We aren’t talking about the jewelry or even the precious stones extracted from the Earth. A contractor’s favorite diamond is a synthetic diamond, man-made and created in a lab, where natural processes are mimicked to create a diamond. Synthetic diamonds match the hardness of natural diamonds but are more readily available. As the process of creating synthetic diamonds may become expensive, synthetic diamonds are typically used as grit or small crystals and a wide variety of industrial equipment.
Diamond saw blades are equipped with small diamond crystals that are attached as grit to the saw blade itself. This grit provides superior grinding action that works in conjunction with the standard cutting action of the saw blade. The result of this mix of grinding and cutting provides an efficient and precise cut. Diamond saw blades are excellent for use in cutting concrete, brick, and tile. Diamond blades vary in size and grit. Because of this, it is important to understand the type of job the diamond blade is working to complete. Having the right size blade and the proper mesh grit on the saw blade will ensure your job is completed properly. Larger blades used with walk-behind saws make quick work of concrete while a smaller saw with a medium-mesh is perfect for glass and porcelain.
Diamond grinders work essentially the same way as diamond blades, however instead of cutting materials, they grind them to create smooth surfaces that can be polished and sealed or even painted. In large concrete finishing jobs, diamond grinders work well to smooth out divots and pits prior to sealing and painting. Large jobs that require significant grinding in order to achieve a smooth finish require a grinder with a large mesh, or larger diamond bits. Smaller surfaces that need a more polished finish are better off with a small, tightly knit grit to achieve the high sheen.
Chainsaws also come with diamond tool options. While the diamond chains naturally cut with better precision through multiple mediums, perhaps the greatest advantage of diamond chains lies in their protection of the user. Chainsaws are notoriously dangerous. Protective gear is required for their use, from goggles to steel toed boots and thick gloves. One of the greatest dangers of chainsaws is kickback. Kickback is when there is an unexpected upward turn of the guide bar of the chainsaw. This happens when the nose of the chainsaw hints and objects and the chain snags. Because of the way diamond chains both grind and saw, kickback proves to be a non-issue, making them much safer to operate than a chainsaw with a standard chain.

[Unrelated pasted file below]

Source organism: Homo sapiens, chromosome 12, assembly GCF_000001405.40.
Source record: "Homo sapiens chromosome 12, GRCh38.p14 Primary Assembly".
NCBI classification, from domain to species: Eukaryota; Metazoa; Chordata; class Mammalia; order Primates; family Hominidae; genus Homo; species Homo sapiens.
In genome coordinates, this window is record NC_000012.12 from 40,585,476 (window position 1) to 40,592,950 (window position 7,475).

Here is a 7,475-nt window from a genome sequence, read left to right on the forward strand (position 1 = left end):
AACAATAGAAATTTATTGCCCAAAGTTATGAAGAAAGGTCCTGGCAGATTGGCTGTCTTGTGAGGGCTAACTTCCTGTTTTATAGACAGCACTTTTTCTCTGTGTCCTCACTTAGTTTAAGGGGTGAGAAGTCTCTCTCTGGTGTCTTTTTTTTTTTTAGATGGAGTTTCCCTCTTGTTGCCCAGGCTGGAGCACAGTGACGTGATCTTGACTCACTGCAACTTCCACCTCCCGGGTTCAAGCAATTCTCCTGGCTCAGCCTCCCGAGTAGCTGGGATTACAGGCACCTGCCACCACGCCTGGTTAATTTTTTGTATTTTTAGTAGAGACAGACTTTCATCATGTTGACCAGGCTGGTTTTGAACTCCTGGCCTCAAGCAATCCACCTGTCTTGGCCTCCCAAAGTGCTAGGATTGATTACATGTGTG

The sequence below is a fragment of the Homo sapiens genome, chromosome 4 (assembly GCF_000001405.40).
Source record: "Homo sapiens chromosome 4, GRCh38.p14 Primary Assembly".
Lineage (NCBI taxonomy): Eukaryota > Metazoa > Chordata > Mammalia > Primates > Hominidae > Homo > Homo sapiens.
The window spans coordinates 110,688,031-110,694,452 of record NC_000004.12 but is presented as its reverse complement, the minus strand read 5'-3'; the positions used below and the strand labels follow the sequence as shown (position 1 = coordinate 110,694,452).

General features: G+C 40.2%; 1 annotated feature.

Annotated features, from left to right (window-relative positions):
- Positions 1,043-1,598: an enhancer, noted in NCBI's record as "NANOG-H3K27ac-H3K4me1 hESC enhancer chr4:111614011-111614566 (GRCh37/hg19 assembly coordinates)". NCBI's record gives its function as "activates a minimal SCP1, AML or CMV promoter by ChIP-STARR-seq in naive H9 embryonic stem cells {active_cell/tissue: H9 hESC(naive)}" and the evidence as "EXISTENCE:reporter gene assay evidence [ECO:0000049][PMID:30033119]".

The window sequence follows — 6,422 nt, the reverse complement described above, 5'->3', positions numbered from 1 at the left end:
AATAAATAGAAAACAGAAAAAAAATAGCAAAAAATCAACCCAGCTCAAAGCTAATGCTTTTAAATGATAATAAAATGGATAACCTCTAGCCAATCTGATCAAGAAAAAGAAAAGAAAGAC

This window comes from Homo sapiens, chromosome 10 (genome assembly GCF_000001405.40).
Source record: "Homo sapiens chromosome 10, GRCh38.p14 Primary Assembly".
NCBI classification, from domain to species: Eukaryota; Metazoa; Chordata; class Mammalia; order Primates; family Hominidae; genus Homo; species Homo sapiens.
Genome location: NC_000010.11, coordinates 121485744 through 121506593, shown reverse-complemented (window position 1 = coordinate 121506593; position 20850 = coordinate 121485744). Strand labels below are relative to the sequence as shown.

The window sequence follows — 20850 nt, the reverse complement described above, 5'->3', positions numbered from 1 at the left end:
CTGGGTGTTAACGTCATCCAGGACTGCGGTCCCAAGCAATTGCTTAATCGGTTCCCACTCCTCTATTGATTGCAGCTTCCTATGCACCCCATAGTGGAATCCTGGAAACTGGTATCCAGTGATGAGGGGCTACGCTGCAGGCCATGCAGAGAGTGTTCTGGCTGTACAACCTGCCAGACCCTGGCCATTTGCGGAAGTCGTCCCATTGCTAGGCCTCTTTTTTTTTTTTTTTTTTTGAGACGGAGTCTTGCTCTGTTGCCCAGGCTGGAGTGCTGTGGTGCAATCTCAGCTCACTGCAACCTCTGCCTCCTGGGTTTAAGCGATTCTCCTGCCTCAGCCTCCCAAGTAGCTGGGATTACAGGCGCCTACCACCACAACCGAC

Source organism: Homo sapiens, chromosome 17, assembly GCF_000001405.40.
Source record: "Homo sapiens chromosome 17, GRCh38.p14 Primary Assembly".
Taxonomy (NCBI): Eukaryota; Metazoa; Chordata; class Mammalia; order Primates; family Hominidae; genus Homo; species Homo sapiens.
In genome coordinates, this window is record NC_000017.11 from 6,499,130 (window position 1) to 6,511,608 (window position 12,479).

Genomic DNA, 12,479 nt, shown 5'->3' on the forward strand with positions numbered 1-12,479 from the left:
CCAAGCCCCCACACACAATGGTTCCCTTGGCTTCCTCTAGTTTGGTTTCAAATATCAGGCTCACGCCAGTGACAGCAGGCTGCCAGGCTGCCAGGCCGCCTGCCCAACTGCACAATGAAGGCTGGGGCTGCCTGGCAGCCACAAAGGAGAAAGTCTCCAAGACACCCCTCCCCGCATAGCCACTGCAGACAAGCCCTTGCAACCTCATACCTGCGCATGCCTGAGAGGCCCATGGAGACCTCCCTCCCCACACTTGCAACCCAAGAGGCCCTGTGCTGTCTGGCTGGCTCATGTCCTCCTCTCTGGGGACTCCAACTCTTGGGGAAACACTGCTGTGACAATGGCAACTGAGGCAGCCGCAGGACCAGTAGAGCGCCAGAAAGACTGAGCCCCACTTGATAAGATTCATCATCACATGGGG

Another great diamond tool for any contractor’s toolbox is the diamond polishing pad. This tool also works on multiple mediums to polish out scratches and refine marble, granite or concrete into a smooth and refined finish. These pads, much like any other tool, come in a variety of sizes and grit to help you achieve that desirable smooth surface. The sizing of the pad is equally as important as the grit. The pads need to remain flat as they are being used in order to provide equal polishing to the pull surface. Pads that are too large for a space are not able to remain flat and will cause uneven cuts in the surface you are working so hard to smooth. Polishing pads also come in wet and dry varieties. Wet pads are useful as the water reduces friction, thereby reducing heat, which helps with the longevity of the pad. Wet pads typically provide a better finish as well. However, they are messy. Jobs that must be completed under strict time constraints may benefit from a dry pad as the cleanup is less time consuming. U.S. Saws has a wide variety of diamond polishing pads to help with any granite, marble or concrete job.
Dust Shrouds: The Diamond Tool’s Cleaner
Concrete cutting, sawing, grinding and polishing, while working to create a perfect structure, is a dirty, and hazardous job. The dust caused by grinding materials like concrete has been known to make construction workers very sick. The tiny silica particulates that are released may be inhaled and cause infections in the lungs. these particulates have also been known to cause cancer. it is vital to construction workers health that they use protection to keep the dust out of their lungs. One such way to reduce the amount of dust released into the air is through a dust shroud.
The dust shroud was invented in 1989 by Bill Glynn and Warren Duncan as a way to remove hazardous dust that was created during the grinding process of concrete. the initial prototype was created by Glenn using his son’s basketball, which she would she cut in half. A hole is inserted on top to fit the grinder, and a vacuum was attached to suck away the dust. Modern grinders are essentially the same but with big enhancements. for instance, The US SAWS 5-inch Pro Dust Shroud is equipped with polyurethane construction and aluminum mounting which aids in protecting the grinder from excessive heat. one obstacle with using a the shroud is being able to get close to a wall with your grinder. This model is equipped with a convertible front edge that can go up or down to allow the user to get as close to the wall as possible. U.S. Saws has been manufacturing dust shrouds since 1993, only four years after the initial prototype was created. They remain a leader in the dust shroud industry due to their use of premium materials in their products and their wide variety of dust shroud offerings for all ranges of handheld and stand up grinders.
Contact U.S. Saws today to speak with a professional about which diamond tools every contractor needs in their toolbox.